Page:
PITTSBURGH – If there was one bright side to this pandemic year, maybe it is this: We have returned to our kitchens.

With restaurants temporarily closed, most of us have done (and still do) a lot more cooking. More than one used their time locked up at home experimenting with unfamiliar ingredients and / or trying different cooking methods. (Remember those flour and yeast shortages caused by the sourdough bread frenzy?)

As a masked spring spanned a socially distant summer and fall, we also returned to our grills.

More than 14 million grills and smokers were sold between April 2020 and February 2021, according to The NPD Group. This was a 39% increase from the same period a year ago and boy, have we paid: we spent almost $ 5 billion on grills, smokers, camping stoves and accessories in 2020 .

Tim Hillebrand, co-owner of Don’s Appliances, is among the Pittsburgh-area retailers that saw an increase in outdoor kitchens last year.

“The barbecue industry in general was crazy,” he said, with many manufacturers struggling to keep up with demand.

Specialty items like smokers and pizza ovens were especially popular, and Hillebrand said his company also sells many outdoor refrigeration units and burners. “People wanted real outdoor kitchens, where in the past they just bought a grill. “

He expects a repeat performance in 2021, and not just in carnivores. Eating Well magazine saw a 51% year-over-year increase in views for grilled veggie articles and recipes.

“Americans are coming home which is a good thing because it allows us to slow down,” said Kimberly Stuteville, national sales manager for grill maker Napoleon, which saw sales increase double digits from last year. ‘last year.

A grill, she added, “brings you to your heart, your center, whether with your neighbors or your nuclear family.”

Grills with infrared cooking technology are really big, she noted, and smoke continues to be trending in all its forms, including pellet grills. Accessories like pancha pans, roasting baskets, and charcoal trays – which allow you to cook with charcoal or wood chips on a gas grill – are also increasingly popular.

Doug Satterfield, owner of Rollier’s Hardware in Mt. Lebanon, Pa., Agreed that 2021 is shaping up to be a hot year for grill sales, particularly through July 4. The most popular price range is $ 500 to $ 800.

“People are still spending money to stay home instead of going on vacation,” he said. “They want to spend more time in their garden. “

So far, Rollier’s has been able to stay one step ahead. “But some companies are running out and inventory is not fast,” he noted. So if you are in the market you might want to buy as early as possible.

Rollier’s has had its best year for pizza ovens and Satterfield believes 2021 will deliver more of the same. “People want something more unique on their back patio. “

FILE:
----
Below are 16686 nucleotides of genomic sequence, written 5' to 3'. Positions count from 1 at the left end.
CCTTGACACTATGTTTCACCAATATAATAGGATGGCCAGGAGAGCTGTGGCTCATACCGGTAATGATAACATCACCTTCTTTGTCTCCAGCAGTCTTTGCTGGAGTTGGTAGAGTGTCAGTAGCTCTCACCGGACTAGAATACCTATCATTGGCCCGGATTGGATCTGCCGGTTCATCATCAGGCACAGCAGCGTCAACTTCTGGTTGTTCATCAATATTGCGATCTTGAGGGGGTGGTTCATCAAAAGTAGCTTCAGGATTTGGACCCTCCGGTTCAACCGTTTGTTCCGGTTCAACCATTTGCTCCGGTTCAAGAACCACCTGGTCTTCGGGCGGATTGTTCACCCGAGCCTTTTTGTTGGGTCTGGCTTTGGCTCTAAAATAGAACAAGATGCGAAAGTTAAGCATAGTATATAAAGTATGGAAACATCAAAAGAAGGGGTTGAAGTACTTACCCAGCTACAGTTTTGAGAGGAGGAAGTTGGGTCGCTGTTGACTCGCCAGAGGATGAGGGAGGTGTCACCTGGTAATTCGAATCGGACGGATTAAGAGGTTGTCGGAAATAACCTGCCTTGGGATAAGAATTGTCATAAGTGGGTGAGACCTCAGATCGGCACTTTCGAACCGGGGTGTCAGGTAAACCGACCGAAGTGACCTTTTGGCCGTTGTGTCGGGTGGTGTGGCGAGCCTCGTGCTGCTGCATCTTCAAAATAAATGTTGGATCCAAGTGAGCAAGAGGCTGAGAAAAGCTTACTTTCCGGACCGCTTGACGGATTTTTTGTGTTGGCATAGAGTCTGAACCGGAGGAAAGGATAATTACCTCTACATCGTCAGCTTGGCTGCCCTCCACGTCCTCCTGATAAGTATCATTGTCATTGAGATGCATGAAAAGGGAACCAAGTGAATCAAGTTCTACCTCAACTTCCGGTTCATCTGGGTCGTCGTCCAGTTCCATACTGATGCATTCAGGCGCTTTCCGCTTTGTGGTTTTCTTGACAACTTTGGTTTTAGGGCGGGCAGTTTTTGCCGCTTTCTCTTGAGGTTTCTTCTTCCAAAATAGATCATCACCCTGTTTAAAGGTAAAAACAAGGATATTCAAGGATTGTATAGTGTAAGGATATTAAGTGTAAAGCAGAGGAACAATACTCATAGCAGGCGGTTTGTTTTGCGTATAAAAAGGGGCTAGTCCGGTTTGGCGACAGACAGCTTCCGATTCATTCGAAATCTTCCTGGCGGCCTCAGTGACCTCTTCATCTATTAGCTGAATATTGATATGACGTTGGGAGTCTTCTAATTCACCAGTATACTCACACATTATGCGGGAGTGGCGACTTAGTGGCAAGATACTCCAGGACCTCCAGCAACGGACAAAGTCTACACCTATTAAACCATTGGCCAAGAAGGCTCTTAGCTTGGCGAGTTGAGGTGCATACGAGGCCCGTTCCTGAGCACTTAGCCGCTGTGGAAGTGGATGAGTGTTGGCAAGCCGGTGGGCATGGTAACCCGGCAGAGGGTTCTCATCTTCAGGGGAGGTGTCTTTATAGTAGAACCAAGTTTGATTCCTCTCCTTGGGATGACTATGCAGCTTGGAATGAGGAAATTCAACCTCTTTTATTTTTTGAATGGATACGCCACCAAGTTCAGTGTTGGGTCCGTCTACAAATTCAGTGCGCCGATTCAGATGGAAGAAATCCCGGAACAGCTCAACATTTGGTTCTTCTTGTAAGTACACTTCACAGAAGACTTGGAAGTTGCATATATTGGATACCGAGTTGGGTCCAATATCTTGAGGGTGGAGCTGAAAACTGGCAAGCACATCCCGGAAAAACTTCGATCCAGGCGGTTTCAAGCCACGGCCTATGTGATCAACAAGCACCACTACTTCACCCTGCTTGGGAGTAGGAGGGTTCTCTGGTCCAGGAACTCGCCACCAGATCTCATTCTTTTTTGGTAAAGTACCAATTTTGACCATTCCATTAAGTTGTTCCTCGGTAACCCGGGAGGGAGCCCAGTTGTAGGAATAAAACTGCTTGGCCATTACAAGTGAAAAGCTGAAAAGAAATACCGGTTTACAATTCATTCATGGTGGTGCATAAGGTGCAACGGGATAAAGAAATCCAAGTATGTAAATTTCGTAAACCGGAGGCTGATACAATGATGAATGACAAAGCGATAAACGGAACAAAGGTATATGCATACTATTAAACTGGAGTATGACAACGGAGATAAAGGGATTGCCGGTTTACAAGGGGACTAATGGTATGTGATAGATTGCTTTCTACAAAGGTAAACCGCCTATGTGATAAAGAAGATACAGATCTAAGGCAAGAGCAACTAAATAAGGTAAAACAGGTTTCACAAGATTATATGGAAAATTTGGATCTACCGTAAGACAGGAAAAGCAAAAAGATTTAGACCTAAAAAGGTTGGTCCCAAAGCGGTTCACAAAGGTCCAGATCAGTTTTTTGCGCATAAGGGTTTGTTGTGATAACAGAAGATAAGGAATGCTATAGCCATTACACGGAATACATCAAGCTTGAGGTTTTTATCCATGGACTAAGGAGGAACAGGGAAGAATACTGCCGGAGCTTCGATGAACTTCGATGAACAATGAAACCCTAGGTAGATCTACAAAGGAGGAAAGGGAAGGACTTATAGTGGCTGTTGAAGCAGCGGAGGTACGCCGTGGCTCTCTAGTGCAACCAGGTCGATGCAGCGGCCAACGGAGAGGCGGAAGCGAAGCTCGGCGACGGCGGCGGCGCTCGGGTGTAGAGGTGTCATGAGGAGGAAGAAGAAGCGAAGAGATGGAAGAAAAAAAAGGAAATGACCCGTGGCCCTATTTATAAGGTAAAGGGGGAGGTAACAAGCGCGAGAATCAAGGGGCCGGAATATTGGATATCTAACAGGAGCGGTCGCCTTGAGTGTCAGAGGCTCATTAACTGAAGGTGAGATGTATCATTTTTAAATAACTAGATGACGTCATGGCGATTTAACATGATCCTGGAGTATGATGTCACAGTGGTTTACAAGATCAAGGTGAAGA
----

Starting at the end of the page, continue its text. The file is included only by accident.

New this year is the Burch Barrel, a portable charcoal grill that can also be used as a fire pit or smoker. It sells for around $ 1,000.

Mike Murphy, a former investment banker who owns Carson Street Deli on the South Side, was at the forefront of outdoor pizza. He got his bright yellow Forno Bello pizza oven several years ago and has become an expert in making thin Neapolitan pies on his patio in the Pittsburgh area.

He was originally going to build a pizza oven from scratch, but there were zoning issues and “I was too anxious to wait,” he says. Backyard Brick Oven has come to the rescue with a stainless steel model that can reach 1000 degrees and bake pizza in 60 seconds. It cost about $ 2,600.

“It’s surprisingly well insulated,” says Murphy. “The ark is perfect.”

Still, the name of the game when it comes to pizza, he says, isn’t the oven. It’s the dough. It can take up to four days for some recipes to be created.

“I think it’s fun,” says Murphy, “but I suspect that some people who bought these wonderful ovens didn’t realize there was work to be done.”

It always starts with quality Caputo 00 flour, which is higher in protein than all-purpose flour. This gives the dough stronger gluten strands, which makes it more stretchy and elastic and results in a crispier pizza.

“Do you see the bubbles? It means the yeast is happy, ”he said on a recent weekday, as he demonstrates how to stretch a batch of dough that has fermented for three days.

His bible is “The Elements of Pizza” by Ken Forkish (Ten Speed ​​Press, $ 30). It’s also inspired by the thin, crisp, free-form pies served at Figs by Todd English in Boston.

In addition to the Neapolitan-style Margherita pizzas, Murphy creates what he calls his “Fenway Red Sox” pie. It starts out like all stellar pies with a homemade red sauce made with canned San Marzano tomatoes. Toppings include ground mild Italian sausage, caramelized onions, roasted red pepper, and tangy lemon aioli.

“And I’m a basil follower,” he jokes, referring to the garnish of fresh herbs.

Murphy says he’s always experimenting with different fermentation techniques and learning every day.

“There are a lot of steps, and you have to keep track of your time,” he says. But the rewards are many.

“You can’t make a Costco 800 degree crust, or you’ll end up with a cracker.”

Copyright 2021 Tribune Content Agency.


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